You’ve gotta hand it to our springtime herbs. They just keep popping up, undeterred, growing a tiny bit taller every moment the sun peaks out behind our ever-present Northwest clouds. Now that I’ve gotten a little taste of sunshine warmth, I really have to psyche myself up to get bundled up to work outdoors in the garden in less-than-perfect weather. In the meantime when the sun refuses to shine, I can at least manage to run outdoors to snip off some chives or sorrel to add some spring flavor to our meals.
Eggs are the perfect companion for spring herbs. They’re light and creamy while comforting but not in a couch potato, wintry way. More sunshine means the hens lay more eggs. They can be coaxed to lay during the dark months using artificial light but their natural instinct is to wait until the days start to warm up and lengthen. By the time Easter rolls around, they’ll be on their way toward full production.
This is the perfect time of the year to whip up a quick batch of the classic Greek specialty, Avgolemono soup. I don’t know why but I always resist cooking food that I can’t pronounce so from here on, I’ll refer to this bright and zingy dish as Egg Lemon Soup. I’ve livened mine up with lots of freshly chopped herbs a la Jerry Traunfeld in his Herbal Kitchen.
Egg Lemon Soup with Herbs (Avgolemono)
4 cups chicken broth
1/4 cup plus 2T long-grain white rice ( some recipes use orzo instead of rice)
3 large eggs, the fresher the better
1/4 cup chopped herbs — chives and/or chervil, tarragon or dill
1/4 cup fresh lemon juice (more if you like to pucker up)
Salt to taste
Bring chicken broth to a boil in medium saucepan. Stir in rice and simmer over low heat, partially covered, until it’s tender but firm, 10 – 12 minutes.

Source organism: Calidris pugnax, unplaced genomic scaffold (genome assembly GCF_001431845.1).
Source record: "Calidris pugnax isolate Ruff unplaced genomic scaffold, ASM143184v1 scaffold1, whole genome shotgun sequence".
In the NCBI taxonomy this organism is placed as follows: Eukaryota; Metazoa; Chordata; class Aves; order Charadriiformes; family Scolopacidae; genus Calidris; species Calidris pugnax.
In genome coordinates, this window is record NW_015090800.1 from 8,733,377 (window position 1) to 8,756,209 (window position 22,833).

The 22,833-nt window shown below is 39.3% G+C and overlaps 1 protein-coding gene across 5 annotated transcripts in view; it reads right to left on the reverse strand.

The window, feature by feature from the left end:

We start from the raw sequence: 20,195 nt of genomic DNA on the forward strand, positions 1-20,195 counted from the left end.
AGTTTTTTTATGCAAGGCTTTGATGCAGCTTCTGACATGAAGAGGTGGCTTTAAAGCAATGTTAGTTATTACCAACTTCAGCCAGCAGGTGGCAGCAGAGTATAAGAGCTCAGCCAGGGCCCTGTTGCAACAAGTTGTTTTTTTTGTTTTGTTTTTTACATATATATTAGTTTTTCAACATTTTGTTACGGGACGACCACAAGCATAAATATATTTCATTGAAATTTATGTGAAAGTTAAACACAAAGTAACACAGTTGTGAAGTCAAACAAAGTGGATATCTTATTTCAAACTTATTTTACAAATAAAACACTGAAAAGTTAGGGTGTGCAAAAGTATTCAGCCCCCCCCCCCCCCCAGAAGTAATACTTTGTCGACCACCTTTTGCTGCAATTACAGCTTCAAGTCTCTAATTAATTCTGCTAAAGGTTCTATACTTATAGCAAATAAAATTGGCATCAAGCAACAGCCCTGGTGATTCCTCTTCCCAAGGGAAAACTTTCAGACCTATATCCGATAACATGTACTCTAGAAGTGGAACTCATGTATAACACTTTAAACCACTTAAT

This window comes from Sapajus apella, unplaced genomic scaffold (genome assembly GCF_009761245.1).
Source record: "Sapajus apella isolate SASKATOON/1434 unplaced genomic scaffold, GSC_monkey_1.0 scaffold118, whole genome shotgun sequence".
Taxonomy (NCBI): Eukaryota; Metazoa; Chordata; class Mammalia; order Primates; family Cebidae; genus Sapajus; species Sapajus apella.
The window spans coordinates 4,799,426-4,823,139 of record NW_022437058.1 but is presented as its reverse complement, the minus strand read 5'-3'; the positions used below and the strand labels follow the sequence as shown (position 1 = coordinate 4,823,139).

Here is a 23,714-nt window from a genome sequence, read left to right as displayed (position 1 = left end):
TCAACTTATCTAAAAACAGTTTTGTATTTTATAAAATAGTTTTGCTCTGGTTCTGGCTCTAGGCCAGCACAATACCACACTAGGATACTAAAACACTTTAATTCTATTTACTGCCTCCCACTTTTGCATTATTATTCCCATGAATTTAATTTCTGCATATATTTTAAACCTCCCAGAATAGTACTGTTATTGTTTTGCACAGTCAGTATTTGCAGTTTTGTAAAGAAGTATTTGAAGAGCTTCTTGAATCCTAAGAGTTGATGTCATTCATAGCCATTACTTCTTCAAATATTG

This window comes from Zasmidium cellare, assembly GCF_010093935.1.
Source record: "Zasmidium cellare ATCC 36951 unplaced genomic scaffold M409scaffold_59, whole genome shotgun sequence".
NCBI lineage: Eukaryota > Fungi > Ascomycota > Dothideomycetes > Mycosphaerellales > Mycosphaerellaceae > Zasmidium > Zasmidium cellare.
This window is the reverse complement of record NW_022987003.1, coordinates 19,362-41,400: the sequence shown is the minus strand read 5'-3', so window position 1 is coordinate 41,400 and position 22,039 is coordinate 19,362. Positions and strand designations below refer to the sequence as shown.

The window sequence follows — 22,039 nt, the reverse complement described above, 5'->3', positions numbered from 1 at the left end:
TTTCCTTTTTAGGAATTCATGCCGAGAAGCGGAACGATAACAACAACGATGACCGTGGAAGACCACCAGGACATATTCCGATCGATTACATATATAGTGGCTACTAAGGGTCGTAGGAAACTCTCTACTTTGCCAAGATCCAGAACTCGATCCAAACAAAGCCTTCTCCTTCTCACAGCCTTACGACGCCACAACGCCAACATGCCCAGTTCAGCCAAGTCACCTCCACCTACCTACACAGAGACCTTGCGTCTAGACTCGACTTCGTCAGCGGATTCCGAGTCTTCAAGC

In a small mixing bowl, whisk together the eggs and lemon juice until smooth. Whisk a couple of ladles of hot broth, one at a time, into the eggs. Then vigorously whisk eggs back into the soup.
Switch to a wooden soup and continue to stir over very low heat until it thickens — just a minute or two. Remove from heat. ( I don’t want to scare you but don’t simmer or the eggs will curdle. This didn’t happen to me, but you do need to pay attention for a minute or two.)
Stir in herbs and salt to taste.
If you want to keep things simple, serve as is, right away. You can also add leftover shredded chicken and/or sauteed chopped vegetables like onions, carrots and celery for a more substantial meal.
A frittata is another wonderful weeknight, one-dish meal using the springtime egg & herb theme. I make these year-round but love this one using sorrel and other tender greens and herbs. My sorrel has been a real trooper this winter and was barely phased by the weather. I picked some of the newest leaves along with some kale that’s still standing. Some tangy pillows of goat cheese make this dish light and airy. The sorrel will lose it’s bright green color when cooked but still adds a little lemony punch to the flavor.
Springtime Frittata Recipe
6 fresh eggs
4 oz. soft goat cheese
1 large potato, cooked and cubed
1 cup chopped sorrel and/or kale
1/2 large onion, chopped
2 T olive oil
2 T butter
Salt & pepper to taste
Preheat the oven broiler.
In a oven-proof skillet, heat the oil and melt butter over medium-high heat. Saute onions until soft and translucent.
Meanwhile, whisk eggs in a bowl. Add sorrel, cooked potato, half the goat cheese, crumbled and salt & pepper to taste. Stir lightly together.
Pour egg mixture over onions in skillet. Dot with spoonfuls of remaining goat cheese.
Let cook until the eggs begin to set, around 3-4 minutes.
Transfer to oven, set under broiler and broil until brown and puffy on top, around 5 minutes.
Remove from oven and let it rest at least 10 minutes before slicing. If you want to use as an appetizer or tapa, cut into small squares.
A frittata is very similar to a Spanish omelet or tortilla. Here’s Sally’s recipe for a Spanish-style leek omelet.
Even easier still is to grab a few herbs from the garden, chop and toss into cheesy, scrambled eggs.
The more you cut your herbs, the more they’ll keep coming back but that very first taste of spring is something I’ve been waiting all winter for.